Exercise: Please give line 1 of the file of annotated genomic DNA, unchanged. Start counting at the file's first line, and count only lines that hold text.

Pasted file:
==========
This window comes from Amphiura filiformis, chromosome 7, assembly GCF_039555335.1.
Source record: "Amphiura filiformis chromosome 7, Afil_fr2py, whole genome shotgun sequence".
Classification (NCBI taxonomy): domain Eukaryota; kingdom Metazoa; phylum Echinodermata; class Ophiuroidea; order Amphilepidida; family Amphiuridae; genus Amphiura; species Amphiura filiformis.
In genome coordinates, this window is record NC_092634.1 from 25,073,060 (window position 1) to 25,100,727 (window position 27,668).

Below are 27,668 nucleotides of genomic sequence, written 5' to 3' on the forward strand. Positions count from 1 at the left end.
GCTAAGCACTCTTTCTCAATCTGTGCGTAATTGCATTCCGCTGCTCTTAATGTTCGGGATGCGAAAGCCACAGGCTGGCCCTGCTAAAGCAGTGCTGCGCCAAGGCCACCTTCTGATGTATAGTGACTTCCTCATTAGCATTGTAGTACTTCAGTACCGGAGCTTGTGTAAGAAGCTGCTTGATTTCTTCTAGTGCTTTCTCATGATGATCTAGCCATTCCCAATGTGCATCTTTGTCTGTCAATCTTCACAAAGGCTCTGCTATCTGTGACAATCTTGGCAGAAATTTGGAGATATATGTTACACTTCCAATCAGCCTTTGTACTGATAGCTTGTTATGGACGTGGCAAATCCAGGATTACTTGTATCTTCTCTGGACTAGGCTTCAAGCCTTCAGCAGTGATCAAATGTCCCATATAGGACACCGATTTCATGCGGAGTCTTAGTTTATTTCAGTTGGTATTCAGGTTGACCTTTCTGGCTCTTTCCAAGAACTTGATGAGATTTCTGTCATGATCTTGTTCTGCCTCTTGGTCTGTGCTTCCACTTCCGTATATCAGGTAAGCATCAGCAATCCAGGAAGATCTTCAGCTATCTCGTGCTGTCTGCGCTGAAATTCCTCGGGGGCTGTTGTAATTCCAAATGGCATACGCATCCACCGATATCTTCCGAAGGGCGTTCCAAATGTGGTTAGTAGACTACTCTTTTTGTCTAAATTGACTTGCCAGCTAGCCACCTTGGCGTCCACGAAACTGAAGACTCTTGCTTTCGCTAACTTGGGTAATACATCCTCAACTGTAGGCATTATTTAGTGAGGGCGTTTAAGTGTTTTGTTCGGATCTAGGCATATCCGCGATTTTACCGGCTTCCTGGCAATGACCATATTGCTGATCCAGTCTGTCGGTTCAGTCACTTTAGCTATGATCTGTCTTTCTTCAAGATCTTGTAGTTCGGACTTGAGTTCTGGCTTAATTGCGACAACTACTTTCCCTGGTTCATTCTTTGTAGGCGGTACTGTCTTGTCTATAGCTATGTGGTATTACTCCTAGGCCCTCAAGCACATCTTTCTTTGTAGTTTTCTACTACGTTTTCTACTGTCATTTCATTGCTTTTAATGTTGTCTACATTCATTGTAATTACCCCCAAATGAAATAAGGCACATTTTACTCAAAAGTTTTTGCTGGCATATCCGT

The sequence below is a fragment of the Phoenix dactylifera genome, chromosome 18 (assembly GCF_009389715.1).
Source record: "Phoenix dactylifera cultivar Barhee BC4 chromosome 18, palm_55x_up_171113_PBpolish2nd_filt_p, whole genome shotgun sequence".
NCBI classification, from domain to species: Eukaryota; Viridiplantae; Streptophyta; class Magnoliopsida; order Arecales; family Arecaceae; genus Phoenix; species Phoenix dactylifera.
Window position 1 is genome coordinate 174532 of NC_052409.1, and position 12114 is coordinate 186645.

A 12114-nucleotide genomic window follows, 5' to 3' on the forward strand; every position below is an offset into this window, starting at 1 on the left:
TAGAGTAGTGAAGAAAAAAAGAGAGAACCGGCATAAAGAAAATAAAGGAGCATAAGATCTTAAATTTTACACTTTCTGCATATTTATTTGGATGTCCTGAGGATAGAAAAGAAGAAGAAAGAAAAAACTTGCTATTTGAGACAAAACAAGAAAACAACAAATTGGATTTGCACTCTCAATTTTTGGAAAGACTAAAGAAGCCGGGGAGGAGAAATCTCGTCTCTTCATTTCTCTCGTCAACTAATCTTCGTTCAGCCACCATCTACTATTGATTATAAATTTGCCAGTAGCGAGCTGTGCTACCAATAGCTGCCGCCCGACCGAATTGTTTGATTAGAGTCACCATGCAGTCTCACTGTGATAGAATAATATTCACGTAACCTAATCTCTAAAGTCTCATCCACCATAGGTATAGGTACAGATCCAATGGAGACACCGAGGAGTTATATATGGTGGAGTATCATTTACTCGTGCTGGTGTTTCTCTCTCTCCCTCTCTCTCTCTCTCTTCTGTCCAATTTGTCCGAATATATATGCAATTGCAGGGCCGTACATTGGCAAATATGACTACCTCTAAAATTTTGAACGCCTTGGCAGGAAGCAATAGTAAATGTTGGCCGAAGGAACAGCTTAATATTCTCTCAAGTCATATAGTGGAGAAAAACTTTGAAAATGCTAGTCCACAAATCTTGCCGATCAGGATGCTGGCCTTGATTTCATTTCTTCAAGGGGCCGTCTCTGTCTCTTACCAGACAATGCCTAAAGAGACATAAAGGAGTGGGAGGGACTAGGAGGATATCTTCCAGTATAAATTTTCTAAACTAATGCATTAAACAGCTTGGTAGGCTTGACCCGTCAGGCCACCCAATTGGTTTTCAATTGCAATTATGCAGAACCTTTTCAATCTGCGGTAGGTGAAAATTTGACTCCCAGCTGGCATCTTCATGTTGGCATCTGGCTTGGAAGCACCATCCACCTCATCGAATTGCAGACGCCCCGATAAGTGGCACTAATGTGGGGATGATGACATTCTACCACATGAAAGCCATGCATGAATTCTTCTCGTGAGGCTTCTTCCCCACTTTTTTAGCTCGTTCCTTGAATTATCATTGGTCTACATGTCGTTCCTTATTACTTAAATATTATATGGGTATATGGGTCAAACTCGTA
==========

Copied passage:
This window comes from Amphiura filiformis, chromosome 7, assembly GCF_039555335.1.